13. Okay, now my name is there.  Please accept my humblest apologies, effendi.

    Captcha word: “face,” as in trying to save.

    Posted by  on  06/20  at  02:24 PM
  14. You’re grooving along, making some shots, maybe got some old school Earth, Wind & Fire like “Shining Star” on your mind, and then you remember Dirk talking about how he hears Hasselhoff songs in his head during key moments in the game, and then suddenly, you’ve got “Looking For Freedom” or “Hot Shot City” stuck in your head.  It’s no wonder the shots start clanging.

    That would definitely drain every last ounce of vigor from my limbs, that’s for sure.  Thanks for the look into the poor Mavs’ heads, corndog!  There’s a whole lotta pathos goin’ on in there, apparently. 

    Now, can someone explain to me why the NBA Finals are 2-3-2 when every other playoff series in the sport is 2-2-1-1-1?  Especially considering that home-court advantage in basketball is more significant than in any other sport (even sports like hockey, where there are actually rules that favor home teams, and way more than baseball, which has used the 2-3-2 forever)?  Why precisely should the higher-seeded team have the 3-2 home-court disadvantage after five games?  I know this has something to do with those epochal Lakers-Celtics series of the 1980s, but still, I just don’t get it.

    And Sharon, Australian rules football . . . uh . .  . rules.  Completely awesome, terrifying, incomprehensible game.  I love it.

    Posted by  on  06/20  at  02:24 PM
  15. Not now, Alek!  Sometime later.  On a slow blogging day.  It’s kind of involved, because I had a privileged look at Sergio Garcia’s half-hour-long rivalry with Tiger, while back at home, Janet was convinced (this is why it’s a long story) that I was lost, and she watched hours of the tournament hoping to see me in the crowd.

    But I’ll say this much:  I’ve been to three tournaments (that was my only major).  They’re like no other sports experience in the world:  you miss 98 percent of the action, and yet you’re sometimes a couple of feet away from the participants.  And if you’re like me, you wander around the entire course.  On Sunday there aren’t a lot of people following the early groups, and before I left Hale Irwin at 13 (he was among the early contenders, despite being 55 years old) I said so long and best wishes to his wife, Sally, who was one of only four or five people in his gallery.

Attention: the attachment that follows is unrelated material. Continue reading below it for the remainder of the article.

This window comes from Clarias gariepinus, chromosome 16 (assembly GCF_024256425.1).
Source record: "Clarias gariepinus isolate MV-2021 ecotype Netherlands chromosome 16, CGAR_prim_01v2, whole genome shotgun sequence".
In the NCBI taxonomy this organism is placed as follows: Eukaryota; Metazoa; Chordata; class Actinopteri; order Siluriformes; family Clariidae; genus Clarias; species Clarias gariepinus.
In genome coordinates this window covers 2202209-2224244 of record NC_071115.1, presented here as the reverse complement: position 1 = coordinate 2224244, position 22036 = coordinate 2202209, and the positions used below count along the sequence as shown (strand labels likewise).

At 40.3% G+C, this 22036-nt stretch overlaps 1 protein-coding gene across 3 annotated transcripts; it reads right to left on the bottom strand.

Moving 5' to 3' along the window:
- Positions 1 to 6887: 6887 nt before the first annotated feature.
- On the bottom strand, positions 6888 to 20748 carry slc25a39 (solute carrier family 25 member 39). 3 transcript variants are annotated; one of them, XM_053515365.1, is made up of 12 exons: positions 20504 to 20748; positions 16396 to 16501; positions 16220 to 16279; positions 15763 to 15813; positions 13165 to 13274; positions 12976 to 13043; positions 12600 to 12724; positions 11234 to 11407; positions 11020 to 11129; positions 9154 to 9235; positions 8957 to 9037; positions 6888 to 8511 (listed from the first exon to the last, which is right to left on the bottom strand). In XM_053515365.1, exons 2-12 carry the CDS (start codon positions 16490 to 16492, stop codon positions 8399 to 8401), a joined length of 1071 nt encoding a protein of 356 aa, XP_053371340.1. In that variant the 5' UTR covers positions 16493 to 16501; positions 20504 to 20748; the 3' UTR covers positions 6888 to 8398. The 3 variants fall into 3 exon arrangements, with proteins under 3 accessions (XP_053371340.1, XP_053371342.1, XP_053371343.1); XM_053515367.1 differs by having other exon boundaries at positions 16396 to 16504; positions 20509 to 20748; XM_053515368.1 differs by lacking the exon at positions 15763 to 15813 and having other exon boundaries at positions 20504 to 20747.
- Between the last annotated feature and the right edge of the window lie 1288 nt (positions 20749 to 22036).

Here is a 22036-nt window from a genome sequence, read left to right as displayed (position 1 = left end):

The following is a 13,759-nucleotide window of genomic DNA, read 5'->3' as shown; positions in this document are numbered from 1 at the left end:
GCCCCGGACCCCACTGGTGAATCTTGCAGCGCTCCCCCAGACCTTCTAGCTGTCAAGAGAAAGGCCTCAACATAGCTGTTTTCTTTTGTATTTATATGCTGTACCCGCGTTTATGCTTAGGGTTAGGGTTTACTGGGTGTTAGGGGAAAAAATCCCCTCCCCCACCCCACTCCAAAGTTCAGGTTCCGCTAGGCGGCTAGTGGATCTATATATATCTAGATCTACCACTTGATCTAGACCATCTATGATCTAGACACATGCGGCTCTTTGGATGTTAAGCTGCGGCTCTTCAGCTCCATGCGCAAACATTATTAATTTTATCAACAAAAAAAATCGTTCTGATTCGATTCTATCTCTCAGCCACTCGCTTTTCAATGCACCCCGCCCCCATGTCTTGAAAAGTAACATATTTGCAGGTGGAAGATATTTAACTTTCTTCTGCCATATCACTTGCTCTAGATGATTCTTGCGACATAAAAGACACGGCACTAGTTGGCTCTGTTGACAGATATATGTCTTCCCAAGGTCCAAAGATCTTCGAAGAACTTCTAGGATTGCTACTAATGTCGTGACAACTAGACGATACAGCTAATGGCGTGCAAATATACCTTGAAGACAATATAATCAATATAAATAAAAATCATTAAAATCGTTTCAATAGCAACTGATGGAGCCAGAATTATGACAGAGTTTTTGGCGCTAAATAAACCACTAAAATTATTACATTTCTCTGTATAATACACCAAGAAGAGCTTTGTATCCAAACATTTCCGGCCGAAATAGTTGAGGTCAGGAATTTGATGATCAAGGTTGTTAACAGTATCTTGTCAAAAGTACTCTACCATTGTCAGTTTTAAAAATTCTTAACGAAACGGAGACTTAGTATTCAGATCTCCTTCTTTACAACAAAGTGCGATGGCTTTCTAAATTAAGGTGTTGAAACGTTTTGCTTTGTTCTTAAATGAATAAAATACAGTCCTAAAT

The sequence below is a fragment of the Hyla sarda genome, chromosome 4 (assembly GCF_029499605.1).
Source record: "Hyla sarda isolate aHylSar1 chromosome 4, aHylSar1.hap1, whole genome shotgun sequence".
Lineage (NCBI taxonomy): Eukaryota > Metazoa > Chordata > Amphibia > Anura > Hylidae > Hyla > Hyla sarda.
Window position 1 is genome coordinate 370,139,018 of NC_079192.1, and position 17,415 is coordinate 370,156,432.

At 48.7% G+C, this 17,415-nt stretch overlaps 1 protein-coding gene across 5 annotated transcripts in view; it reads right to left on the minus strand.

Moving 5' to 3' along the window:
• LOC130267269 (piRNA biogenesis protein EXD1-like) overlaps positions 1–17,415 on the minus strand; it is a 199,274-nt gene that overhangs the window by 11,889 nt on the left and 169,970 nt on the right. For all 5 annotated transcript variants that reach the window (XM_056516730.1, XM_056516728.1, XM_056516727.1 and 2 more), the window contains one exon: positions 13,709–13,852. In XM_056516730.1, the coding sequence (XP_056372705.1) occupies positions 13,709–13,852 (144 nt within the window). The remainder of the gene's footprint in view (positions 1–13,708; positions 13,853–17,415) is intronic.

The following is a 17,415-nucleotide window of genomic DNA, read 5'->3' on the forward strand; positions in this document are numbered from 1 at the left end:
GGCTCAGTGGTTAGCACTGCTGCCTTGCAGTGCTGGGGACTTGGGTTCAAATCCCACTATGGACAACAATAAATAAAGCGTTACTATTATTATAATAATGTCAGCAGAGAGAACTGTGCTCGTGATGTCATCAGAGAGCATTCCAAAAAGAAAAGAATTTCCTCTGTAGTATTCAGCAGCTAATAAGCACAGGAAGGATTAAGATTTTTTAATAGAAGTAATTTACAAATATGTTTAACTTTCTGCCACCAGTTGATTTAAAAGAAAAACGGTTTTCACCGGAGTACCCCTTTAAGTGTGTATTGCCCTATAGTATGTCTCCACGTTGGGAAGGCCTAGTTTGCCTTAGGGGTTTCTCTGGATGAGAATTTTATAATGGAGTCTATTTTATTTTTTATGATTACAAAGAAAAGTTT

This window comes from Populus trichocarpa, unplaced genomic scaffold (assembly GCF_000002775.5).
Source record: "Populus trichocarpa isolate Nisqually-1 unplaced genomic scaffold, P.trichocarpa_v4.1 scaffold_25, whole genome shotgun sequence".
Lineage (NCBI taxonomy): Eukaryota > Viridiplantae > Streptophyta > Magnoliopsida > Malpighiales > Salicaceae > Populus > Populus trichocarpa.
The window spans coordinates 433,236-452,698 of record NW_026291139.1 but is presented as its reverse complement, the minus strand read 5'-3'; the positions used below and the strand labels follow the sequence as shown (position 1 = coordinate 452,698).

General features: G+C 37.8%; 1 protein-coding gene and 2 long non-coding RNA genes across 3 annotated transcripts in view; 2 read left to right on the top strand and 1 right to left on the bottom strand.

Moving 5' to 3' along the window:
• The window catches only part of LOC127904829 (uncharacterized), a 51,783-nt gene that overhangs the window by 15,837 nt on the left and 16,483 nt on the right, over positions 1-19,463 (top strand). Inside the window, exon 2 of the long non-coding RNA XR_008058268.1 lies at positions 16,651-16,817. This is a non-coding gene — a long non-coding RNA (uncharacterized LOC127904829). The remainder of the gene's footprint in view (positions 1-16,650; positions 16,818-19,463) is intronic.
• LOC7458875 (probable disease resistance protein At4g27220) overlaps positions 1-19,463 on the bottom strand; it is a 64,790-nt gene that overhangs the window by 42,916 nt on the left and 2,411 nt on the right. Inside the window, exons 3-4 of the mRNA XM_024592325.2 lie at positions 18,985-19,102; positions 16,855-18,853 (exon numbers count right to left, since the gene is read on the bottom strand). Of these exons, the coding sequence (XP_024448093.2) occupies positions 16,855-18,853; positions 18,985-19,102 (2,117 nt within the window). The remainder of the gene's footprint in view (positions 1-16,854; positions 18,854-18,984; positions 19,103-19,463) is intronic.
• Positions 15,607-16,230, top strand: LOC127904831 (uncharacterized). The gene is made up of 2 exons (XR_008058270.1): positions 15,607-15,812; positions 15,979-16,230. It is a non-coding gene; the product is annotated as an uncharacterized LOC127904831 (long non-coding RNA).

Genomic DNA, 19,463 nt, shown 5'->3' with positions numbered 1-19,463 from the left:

Posted by  on  06/20  at  02:30 PM
  16. “Aussie Rules”.

    While I don’t find anything interesting about the actual game of “Aussie Rules” football, they could make a whole series about the referees.  I certainly hope they are the most well paid officials in all of sports.  Anyone who has to make those silly gestures in front of crowds deserves more pay than the players.  American football referees successfully lobbied to eliminate the hurdling penalty, thereby eliminating the only silly gesture they need to make.  The accursed thing only happened about twice per season anyway.  Those poor Australian referees have to do the spastic-gunfighter-shooting-his-toes signal every few seconds.

    Posted by  on  06/20  at  02:35 PM
  17. "Now, can someone explain to me why the NBA Finals are 2-3-2 when every other playoff series in the sport is 2-2-1-1-1?”

    Basketball championships are played between an eastern and western conference team.  The early rounds don’t have coast to coast travel, so you can switch cities often without a lot of time in the air.  The championship, as you pointed out, can have LA to Boston flights.  It’s not as big a deal for the Mavs, because they have their own plane, designed for 7 foot tall people, but most teams charter jets.  As luxurious as they may be, they are not designed for 7 foot tall people.

    Posted by  on  06/20  at  02:56 PM
  18. Surely, if Montgomerie could simply have thrown a crushing body check to his playing partner, he would have chilled out a little on that approach shot, no?